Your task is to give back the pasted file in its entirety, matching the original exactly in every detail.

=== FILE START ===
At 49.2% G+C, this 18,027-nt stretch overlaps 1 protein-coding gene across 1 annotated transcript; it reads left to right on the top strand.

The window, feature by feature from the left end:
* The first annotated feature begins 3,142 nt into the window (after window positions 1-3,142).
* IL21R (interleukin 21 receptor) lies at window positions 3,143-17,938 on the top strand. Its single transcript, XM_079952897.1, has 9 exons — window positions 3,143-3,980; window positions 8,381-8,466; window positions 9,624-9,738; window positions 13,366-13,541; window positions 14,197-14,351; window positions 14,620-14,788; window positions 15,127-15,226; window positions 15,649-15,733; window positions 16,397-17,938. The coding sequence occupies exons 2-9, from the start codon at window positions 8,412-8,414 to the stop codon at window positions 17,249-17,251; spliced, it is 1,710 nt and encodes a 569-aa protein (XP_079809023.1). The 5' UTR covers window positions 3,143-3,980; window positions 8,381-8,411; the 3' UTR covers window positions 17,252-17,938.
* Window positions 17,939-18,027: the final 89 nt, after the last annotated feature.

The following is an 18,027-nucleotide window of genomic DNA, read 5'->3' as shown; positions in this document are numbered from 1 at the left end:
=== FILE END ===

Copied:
At 49.2% G+C, this 18,027-nt stretch overlaps 1 protein-coding gene across 1 annotated transcript; it reads left to right on the top strand.

The window, feature by feature from the left end:
* The first annotated feature begins 3,142 nt into the window (after window positions 1-3,142).
* IL21R (interleukin 21 receptor) lies at window positions 3,143-17,938 on the top strand. Its single transcript, XM_079952897.1, has 9 exons — window positions 3,143-3,980; window positions 8,381-8,466; window positions 9,624-9,738; window positions 13,366-13,541; window positions 14,197-14,351; window positions 14,620-14,788; window positions 15,127-15,226; window positions 15,649-15,733; window positions 16,397-17,938. The coding sequence occupies exons 2-9, from the start codon at window positions 8,412-8,414 to the stop codon at window positions 17,249-17,251; spliced, it is 1,710 nt and encodes a 569-aa protein (XP_079809023.1). The 5' UTR covers window positions 3,143-3,980; window positions 8,381-8,411; the 3' UTR covers window positions 17,252-17,938.
* Window positions 17,939-18,027: the final 89 nt, after the last annotated feature.

The following is an 18,027-nucleotide window of genomic DNA, read 5'->3' as shown; positions in this document are numbered from 1 at the left end: